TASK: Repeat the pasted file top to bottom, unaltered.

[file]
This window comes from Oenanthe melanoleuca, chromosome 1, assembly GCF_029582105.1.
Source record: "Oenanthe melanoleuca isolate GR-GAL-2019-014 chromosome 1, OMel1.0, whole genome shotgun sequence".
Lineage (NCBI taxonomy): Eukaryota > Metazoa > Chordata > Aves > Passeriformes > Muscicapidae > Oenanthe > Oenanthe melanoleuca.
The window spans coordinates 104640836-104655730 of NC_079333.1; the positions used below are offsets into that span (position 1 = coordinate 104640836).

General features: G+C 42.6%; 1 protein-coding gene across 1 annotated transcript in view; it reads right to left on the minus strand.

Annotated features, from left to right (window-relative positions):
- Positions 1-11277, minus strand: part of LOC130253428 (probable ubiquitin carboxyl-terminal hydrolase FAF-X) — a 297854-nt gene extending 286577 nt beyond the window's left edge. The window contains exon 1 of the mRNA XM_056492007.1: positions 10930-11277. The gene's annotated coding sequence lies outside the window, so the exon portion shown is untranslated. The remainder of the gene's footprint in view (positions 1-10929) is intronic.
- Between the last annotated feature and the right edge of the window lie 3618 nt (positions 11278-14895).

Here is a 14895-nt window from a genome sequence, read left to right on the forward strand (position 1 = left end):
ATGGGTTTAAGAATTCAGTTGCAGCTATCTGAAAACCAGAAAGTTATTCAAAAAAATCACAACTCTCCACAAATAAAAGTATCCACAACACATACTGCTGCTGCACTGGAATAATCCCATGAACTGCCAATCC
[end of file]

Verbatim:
This window comes from Oenanthe melanoleuca, chromosome 1, assembly GCF_029582105.1.
Source record: "Oenanthe melanoleuca isolate GR-GAL-2019-014 chromosome 1, OMel1.0, whole genome shotgun sequence".
Lineage (NCBI taxonomy): Eukaryota > Metazoa > Chordata > Aves > Passeriformes > Muscicapidae > Oenanthe > Oenanthe melanoleuca.
The window spans coordinates 104640836-104655730 of NC_079333.1; the positions used below are offsets into that span (position 1 = coordinate 104640836).

General features: G+C 42.6%; 1 protein-coding gene across 1 annotated transcript in view; it reads right to left on the minus strand.

Annotated features, from left to right (window-relative positions):
- Positions 1-11277, minus strand: part of LOC130253428 (probable ubiquitin carboxyl-terminal hydrolase FAF-X) — a 297854-nt gene extending 286577 nt beyond the window's left edge. The window contains exon 1 of the mRNA XM_056492007.1: positions 10930-11277. The gene's annotated coding sequence lies outside the window, so the exon portion shown is untranslated. The remainder of the gene's footprint in view (positions 1-10929) is intronic.
- Between the last annotated feature and the right edge of the window lie 3618 nt (positions 11278-14895).

Here is a 14895-nt window from a genome sequence, read left to right on the forward strand (position 1 = left end):
ATGGGTTTAAGAATTCAGTTGCAGCTATCTGAAAACCAGAAAGTTATTCAAAAAAATCACAACTCTCCACAAATAAAAGTATCCACAACACATACTGCTGCTGCACTGGAATAATCCCATGAACTGCCAATCC